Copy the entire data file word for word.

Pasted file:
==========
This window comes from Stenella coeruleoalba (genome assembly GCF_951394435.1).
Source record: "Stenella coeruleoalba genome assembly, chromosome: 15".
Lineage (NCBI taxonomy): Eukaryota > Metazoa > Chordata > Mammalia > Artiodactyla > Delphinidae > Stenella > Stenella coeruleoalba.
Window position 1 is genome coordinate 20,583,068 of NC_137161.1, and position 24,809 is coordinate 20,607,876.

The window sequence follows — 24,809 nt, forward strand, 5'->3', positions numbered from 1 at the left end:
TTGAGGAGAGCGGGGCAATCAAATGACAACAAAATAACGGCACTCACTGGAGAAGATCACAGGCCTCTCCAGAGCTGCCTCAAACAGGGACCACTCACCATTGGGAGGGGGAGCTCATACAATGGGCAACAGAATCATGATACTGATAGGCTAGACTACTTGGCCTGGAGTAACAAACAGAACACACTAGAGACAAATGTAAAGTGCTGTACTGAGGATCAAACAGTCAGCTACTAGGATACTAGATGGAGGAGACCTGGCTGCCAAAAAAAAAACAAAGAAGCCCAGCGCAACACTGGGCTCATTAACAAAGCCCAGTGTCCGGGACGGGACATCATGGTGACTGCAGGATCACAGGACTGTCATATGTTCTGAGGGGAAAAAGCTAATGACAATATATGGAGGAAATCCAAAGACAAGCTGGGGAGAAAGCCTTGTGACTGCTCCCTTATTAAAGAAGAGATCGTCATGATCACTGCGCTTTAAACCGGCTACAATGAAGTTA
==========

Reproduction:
This window comes from Stenella coeruleoalba (genome assembly GCF_951394435.1).
Source record: "Stenella coeruleoalba genome assembly, chromosome: 15".
Lineage (NCBI taxonomy): Eukaryota > Metazoa > Chordata > Mammalia > Artiodactyla > Delphinidae > Stenella > Stenella coeruleoalba.
Window position 1 is genome coordinate 20,583,068 of NC_137161.1, and position 24,809 is coordinate 20,607,876.

The window sequence follows — 24,809 nt, forward strand, 5'->3', positions numbered from 1 at the left end:
TTGAGGAGAGCGGGGCAATCAAATGACAACAAAATAACGGCACTCACTGGAGAAGATCACAGGCCTCTCCAGAGCTGCCTCAAACAGGGACCACTCACCATTGGGAGGGGGAGCTCATACAATGGGCAACAGAATCATGATACTGATAGGCTAGACTACTTGGCCTGGAGTAACAAACAGAACACACTAGAGACAAATGTAAAGTGCTGTACTGAGGATCAAACAGTCAGCTACTAGGATACTAGATGGAGGAGACCTGGCTGCCAAAAAAAAAACAAAGAAGCCCAGCGCAACACTGGGCTCATTAACAAAGCCCAGTGTCCGGGACGGGACATCATGGTGACTGCAGGATCACAGGACTGTCATATGTTCTGAGGGGAAAAAGCTAATGACAATATATGGAGGAAATCCAAAGACAAGCTGGGGAGAAAGCCTTGTGACTGCTCCCTTATTAAAGAAGAGATCGTCATGATCACTGCGCTTTAAACCGGCTACAATGAAGTTA